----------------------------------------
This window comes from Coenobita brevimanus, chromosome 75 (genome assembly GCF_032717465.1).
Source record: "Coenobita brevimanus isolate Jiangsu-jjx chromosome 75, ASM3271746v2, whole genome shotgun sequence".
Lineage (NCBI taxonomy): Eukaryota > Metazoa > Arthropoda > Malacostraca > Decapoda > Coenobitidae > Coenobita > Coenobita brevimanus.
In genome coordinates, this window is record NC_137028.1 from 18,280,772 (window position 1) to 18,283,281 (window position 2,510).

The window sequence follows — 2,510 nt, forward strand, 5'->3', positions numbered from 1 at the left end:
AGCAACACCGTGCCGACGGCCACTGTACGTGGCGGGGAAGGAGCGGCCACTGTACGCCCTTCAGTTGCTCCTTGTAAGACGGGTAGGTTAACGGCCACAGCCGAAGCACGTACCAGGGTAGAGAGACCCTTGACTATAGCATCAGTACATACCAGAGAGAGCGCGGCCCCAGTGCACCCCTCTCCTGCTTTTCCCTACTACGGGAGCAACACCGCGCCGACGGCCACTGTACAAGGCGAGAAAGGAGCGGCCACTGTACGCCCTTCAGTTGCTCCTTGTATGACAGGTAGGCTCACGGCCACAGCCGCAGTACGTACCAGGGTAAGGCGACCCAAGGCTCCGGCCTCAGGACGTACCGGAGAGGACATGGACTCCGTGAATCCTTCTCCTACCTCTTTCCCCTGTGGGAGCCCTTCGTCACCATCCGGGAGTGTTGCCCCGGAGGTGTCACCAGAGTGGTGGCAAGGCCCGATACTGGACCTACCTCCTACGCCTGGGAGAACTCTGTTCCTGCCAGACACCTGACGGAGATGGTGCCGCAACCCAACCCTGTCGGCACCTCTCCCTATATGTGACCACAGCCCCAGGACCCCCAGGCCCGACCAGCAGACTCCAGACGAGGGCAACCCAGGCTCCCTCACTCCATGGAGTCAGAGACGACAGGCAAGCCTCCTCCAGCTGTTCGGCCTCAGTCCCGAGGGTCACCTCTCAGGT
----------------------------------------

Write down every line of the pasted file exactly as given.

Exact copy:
This window comes from Coenobita brevimanus, chromosome 75 (genome assembly GCF_032717465.1).
Source record: "Coenobita brevimanus isolate Jiangsu-jjx chromosome 75, ASM3271746v2, whole genome shotgun sequence".
Lineage (NCBI taxonomy): Eukaryota > Metazoa > Arthropoda > Malacostraca > Decapoda > Coenobitidae > Coenobita > Coenobita brevimanus.
In genome coordinates, this window is record NC_137028.1 from 18,280,772 (window position 1) to 18,283,281 (window position 2,510).

The window sequence follows — 2,510 nt, forward strand, 5'->3', positions numbered from 1 at the left end:
AGCAACACCGTGCCGACGGCCACTGTACGTGGCGGGGAAGGAGCGGCCACTGTACGCCCTTCAGTTGCTCCTTGTAAGACGGGTAGGTTAACGGCCACAGCCGAAGCACGTACCAGGGTAGAGAGACCCTTGACTATAGCATCAGTACATACCAGAGAGAGCGCGGCCCCAGTGCACCCCTCTCCTGCTTTTCCCTACTACGGGAGCAACACCGCGCCGACGGCCACTGTACAAGGCGAGAAAGGAGCGGCCACTGTACGCCCTTCAGTTGCTCCTTGTATGACAGGTAGGCTCACGGCCACAGCCGCAGTACGTACCAGGGTAAGGCGACCCAAGGCTCCGGCCTCAGGACGTACCGGAGAGGACATGGACTCCGTGAATCCTTCTCCTACCTCTTTCCCCTGTGGGAGCCCTTCGTCACCATCCGGGAGTGTTGCCCCGGAGGTGTCACCAGAGTGGTGGCAAGGCCCGATACTGGACCTACCTCCTACGCCTGGGAGAACTCTGTTCCTGCCAGACACCTGACGGAGATGGTGCCGCAACCCAACCCTGTCGGCACCTCTCCCTATATGTGACCACAGCCCCAGGACCCCCAGGCCCGACCAGCAGACTCCAGACGAGGGCAACCCAGGCTCCCTCACTCCATGGAGTCAGAGACGACAGGCAAGCCTCCTCCAGCTGTTCGGCCTCAGTCCCGAGGGTCACCTCTCAGGT